Press Secretary Sean Spicer: “The president said that we have an armada going towards the peninsula. That’s a fact. It happened. It is happening, rather. … We said that it was heading there, and it was heading there, it is heading there. So that—that remains. But that’s—that’s—if there’s an impression, then that’s not—then there should have been clarification from people who were seeking it. … What—what part is misleading? I’m trying to figure that out. We were asked a question about what signal it sent. We answered the question on what signal it sent. I’m not the one who commented on timing.”
Oil giant ExxonMobil is pursuing a waiver in order to drill in the Black Sea as part of a joint venture with the Russian state oil company Rosneft. The waiver would allow Exxon to circumvent U.S. Treasury Department sanctions imposed on Russia over its annexation of Crimea. The State Department, headed by longtime ExxonMobil CEO Rex Tillerson, is one of the U.S. agencies that would have to approve the waiver—meaning the current CEO of Exxon will be asking an agency headed by the former CEO of Exxon for permission to drill. The State Department says Tillerson has recused himself from matters involving Exxon for two years. ExxonMobil claims it could lose its contract to drill in the Black Sea if it doesn’t begin operations by the end of this year.
Turkish authorities arrested dozens of opposition members Wednesday morning at dawn in a government crackdown against those questioning the legitimacy of Sunday’s referendum. Turkish President Recep Tayyip Erdogan has claimed victory in the narrow referendum vote to give sweeping powers to the president. The opposition and European monitors say the vote was tainted by voting fraud and by a climate of fear and repression.
In Arkansas, the state Supreme Court has granted a stay of execution to death row prisoner Stacey Johnson, who was slated to die by lethal injection today. The stay was one of two new legal setbacks to Arkansas’s unprecedented plan to execute eight men this month. In a separate ruling Wednesday, Judge Alice Gray sided with a pharmaceutical company arguing it had sold Arkansas the drug vecuronium bromide for medical use, not for executions—dealing another blow to Arkansas’s execution attempts. Arkansas has faced growing protests over its execution plans, including from state Judge Wendell Griffen, who had just issued a restraining order over an execution drug, laid on a cot for over an hour outside the Governor’s Mansion during a protest last week. He’s since been barred from taking death penalty-related cases. To see our full interviews about Arkansas’s unprecedented execution attempts, go to democracynow.org.
Meanwhile, in Louisiana, Rodricus Crawford has become the 158th person exonerated from death row in the U.S. since 1973. Crawford was wrongly convicted of murdering his son, despite evidence the 1-year-old child died of pneumonia and sepsis.
The California judge who was verbally attacked by President Trump on the campaign trail has been assigned to hear the case of 23-year-old deported DREAMer Juan Manuel Montes, who has sued the Trump administration for deporting him to Mexico even though he had legal permission to live and work in the United States through 2018 under President Obama’s Deferred Action for Childhood Arrivals program, known as DACA. U.S. District Judge Gonzalo Curiel was presiding over a lawsuit alleging Trump University defrauded students, when Trump claimed the judge’s Mexican heritage made him biased against Trump. Trump ultimately settled the lawsuit for $25 million.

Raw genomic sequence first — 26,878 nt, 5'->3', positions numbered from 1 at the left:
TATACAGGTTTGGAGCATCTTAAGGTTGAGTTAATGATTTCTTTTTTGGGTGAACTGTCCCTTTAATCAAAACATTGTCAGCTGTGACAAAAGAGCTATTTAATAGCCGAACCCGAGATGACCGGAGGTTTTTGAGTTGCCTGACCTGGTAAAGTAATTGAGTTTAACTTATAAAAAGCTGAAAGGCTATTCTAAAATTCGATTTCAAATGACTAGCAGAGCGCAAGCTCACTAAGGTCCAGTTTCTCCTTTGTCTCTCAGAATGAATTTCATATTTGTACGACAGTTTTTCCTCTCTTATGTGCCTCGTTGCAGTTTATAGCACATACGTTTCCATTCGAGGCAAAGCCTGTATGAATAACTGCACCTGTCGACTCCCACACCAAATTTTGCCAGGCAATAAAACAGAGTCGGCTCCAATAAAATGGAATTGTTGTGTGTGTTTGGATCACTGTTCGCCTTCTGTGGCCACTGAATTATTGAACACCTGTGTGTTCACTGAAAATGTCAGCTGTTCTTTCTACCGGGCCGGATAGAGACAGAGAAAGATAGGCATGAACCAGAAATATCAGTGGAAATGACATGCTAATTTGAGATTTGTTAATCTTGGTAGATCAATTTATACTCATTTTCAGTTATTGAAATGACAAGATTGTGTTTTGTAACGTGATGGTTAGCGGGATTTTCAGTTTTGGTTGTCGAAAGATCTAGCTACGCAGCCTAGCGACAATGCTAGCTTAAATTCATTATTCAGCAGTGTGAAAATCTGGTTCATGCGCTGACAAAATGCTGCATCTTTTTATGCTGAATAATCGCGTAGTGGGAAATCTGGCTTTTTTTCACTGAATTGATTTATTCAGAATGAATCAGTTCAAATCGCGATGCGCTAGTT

In Florida, state Senator Frank Artiles is facing mounting calls to resign, after he directed racist and obscene slurs at two fellow African-American lawmakers, calling state Senator Audrey Gibson the B-word and a “girl,” and then using the N-word. Artiles has been removed as the chair of the Committee on Communications, Energy and Public Utilities over the controversy. While he has apologized for the comments, he has not agreed to resign.
In Utah, Republican Congressmember Jason Chaffetz has announced he will not run for re-election in 2018. Chaffetz is the chair of the House Oversight Committee. Meanwhile, House Republicans say they’re nearing a new proposal for a healthcare deal to replace the Affordable Care Act. The deal has been brokered between the chairs of the far-right House Freedom Caucus and the so-called moderate Tuesday Group. Infighting between the two groups doomed the last Republican healthcare plan, which was heavily backed by President Trump.
In Mexico, LGBT activist and freelance journalist Juan José Roldán has been murdered in the state of Tlaxcala. His body was found Sunday morning showing signs of torture. The Union of Journalists in Tlaxcala have called for an investigation. Roldán had worked as a journalist for a local TV station and newspaper until about five years ago, when he began to dedicate himself to LGBT activism.
Dozens of members of the New England Patriots, including the team’s quarterback, Tom Brady, skipped a visit to the White House Super Bowl tribute Wednesday in a rebuke to President Trump. Only 34 players attended Wednesday’s ceremony, compared to 50 players in 2015, when the Patriots also won the Super Bowl. Quarterback Tom Brady said he was skipping the ceremony for personal family reasons. While Brady has supported Trump in the past, reportedly even keeping a “Make America Great Again” hat in his locker, his wife, supermodel Gisele Bündchen, issued support for the upcoming climate march against Trump on Wednesday, tweeting: “On April 29 in Washington DC March for climate, jobs and justice. To change everything, we need everyone.” She later deleted the tweet. Other players said explicitly that their boycott was directed at President Trump. Defensive tackle Alan Branch said, “I couldn’t shake his hand and look my daughters in the eye.”
We rely on contributions from our viewers and listeners to do our work.
Please do your part today.